D (al2o3cr) wrote in illiterophobe,
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Tipping the Velvet - by Sarah Waters

So, I've finished Tipping the Velvet. It's strange because I bought the book 4 years ago or so and i've tried to read it several times, and never got more than 40 pages into it. But once I got past that this time, I read the rest of it in 4 days! (It's 473 pages.) It is written in a way, that makes you really care about the main character, Nancy.

There are three parts to the book, and they almost seem like 3 seperate novels, set in 3 different places, with 3 different characters. It's hard to believe that one person experienced all three. But at the same time, each part helps the character to grow and makes her who she is in the second part.

The beginning is about a girl, Nancy Astley, who lives in a small town in Kent, England. The time period is hinted at just by the costumes and the lack of radio/TV. It's not until page 117 that they say what year it is. For entertainment she goes to the music hall with her sister, because her sister is dating an employee there. They are a working class family, and Nancy doesn't have much time for friends or socialization. The whole beginning part (the first two chapters) really drag on, but as soon as she meets her love interest, the book picks up.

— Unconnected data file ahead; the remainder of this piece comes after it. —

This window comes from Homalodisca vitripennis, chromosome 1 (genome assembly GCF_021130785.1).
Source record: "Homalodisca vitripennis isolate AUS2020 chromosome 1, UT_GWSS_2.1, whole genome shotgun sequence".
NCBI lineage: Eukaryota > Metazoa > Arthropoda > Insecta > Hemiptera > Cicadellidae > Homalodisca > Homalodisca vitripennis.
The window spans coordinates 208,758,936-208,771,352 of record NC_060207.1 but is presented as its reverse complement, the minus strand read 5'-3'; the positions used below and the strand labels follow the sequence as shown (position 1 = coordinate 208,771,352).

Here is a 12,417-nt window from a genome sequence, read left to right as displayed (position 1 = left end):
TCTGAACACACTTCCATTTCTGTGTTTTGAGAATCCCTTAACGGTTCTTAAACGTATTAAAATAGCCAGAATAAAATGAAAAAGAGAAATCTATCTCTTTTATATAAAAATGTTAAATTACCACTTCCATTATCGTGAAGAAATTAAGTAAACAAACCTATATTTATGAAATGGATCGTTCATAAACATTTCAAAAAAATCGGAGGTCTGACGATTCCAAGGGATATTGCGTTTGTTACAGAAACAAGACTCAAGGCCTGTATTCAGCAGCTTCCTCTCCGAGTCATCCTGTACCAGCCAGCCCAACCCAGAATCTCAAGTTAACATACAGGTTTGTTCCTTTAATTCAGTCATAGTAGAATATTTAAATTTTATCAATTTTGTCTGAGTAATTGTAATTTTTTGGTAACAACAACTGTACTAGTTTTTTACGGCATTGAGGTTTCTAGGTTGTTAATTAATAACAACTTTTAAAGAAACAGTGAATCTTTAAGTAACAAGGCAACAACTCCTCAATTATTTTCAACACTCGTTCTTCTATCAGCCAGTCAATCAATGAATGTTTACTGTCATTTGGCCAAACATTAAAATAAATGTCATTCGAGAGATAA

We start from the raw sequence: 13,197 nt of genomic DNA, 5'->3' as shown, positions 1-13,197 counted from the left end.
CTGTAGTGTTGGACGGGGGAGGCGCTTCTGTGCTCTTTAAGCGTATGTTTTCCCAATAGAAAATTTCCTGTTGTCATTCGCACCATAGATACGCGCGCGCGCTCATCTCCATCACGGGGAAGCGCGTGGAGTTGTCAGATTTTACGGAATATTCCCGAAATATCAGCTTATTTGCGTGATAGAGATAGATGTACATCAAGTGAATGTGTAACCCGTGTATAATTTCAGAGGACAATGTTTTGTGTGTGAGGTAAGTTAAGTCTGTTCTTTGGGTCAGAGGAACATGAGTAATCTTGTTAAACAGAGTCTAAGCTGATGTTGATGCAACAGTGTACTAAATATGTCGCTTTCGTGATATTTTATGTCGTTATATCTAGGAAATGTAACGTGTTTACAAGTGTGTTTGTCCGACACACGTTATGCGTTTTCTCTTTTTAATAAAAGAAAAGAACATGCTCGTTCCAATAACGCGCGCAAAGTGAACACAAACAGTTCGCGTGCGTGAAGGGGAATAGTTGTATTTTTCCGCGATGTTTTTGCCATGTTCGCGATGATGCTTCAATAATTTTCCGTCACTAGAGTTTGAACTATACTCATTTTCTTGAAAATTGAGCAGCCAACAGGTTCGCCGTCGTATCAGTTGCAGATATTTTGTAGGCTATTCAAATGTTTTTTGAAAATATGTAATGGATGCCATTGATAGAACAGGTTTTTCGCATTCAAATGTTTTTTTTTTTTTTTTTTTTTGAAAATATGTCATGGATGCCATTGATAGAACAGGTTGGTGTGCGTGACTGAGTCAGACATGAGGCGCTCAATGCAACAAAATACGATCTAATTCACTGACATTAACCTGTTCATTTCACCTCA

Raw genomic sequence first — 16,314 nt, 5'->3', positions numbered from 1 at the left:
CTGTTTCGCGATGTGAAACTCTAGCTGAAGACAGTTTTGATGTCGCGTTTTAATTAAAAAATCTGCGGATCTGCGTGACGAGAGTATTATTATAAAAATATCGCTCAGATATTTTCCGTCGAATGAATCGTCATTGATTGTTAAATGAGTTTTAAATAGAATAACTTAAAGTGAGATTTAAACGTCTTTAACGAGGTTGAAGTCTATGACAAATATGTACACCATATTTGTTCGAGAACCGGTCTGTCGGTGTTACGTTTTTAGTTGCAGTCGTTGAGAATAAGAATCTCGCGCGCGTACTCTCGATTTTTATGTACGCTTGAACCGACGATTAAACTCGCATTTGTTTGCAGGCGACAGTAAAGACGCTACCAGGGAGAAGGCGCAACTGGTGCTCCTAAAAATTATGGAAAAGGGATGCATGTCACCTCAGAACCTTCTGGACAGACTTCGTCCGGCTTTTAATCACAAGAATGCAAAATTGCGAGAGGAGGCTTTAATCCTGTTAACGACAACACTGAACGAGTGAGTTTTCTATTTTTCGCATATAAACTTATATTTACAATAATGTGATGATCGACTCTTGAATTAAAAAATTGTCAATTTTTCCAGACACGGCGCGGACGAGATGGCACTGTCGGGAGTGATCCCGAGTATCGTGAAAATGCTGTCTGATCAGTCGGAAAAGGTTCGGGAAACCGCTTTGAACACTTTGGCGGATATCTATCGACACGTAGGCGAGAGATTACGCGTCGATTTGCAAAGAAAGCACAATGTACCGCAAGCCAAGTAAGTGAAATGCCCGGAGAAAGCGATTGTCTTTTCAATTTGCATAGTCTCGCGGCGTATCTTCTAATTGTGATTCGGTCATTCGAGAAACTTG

At first, the character of Kitty is wonderful and exciting and reminds me of my first loves. Up until page 177, when she leaves Kitty, the book moves at a fast pace and is both joyous and sad. About 1/2 way into her relationship with Kitty though, I began to distrust her, before Nancy did. The fact that she ended up with Walter and Nancy reacted how she did was no surprise to me.

The whole second part, when she is "renting" on the streets and then working as Diana's boy, is very gritty and slightly disturbing to read. It actually came as quite a shock to me that the book went in that direction.

But it all comes together again in the third part when she meets Florence, and is brought into Florence's circle of lesbian friends, who are quite different than Diana. The two parts definately show the differences in class and preferece of the street renters, the upper class, and the working class. The relationship that grew between Nancy and Florence was very sweet, because it was like she got to start over.

And the ending... of course Kitty would come back, how else would one end a book of nearly 500 pages? But the way that it took Kitty coming back to make both Nancy and Florence recognize their true feelings for each other... was a beautiful and very believable ending. It was actuall quite moving the way that both of them reacted. I also liked the way that after that, it ended very open-ended... because I was left to imagine the best.


I look forward to reading other people's opnions on the book. I look forward to reading Sarah Water's other books now.
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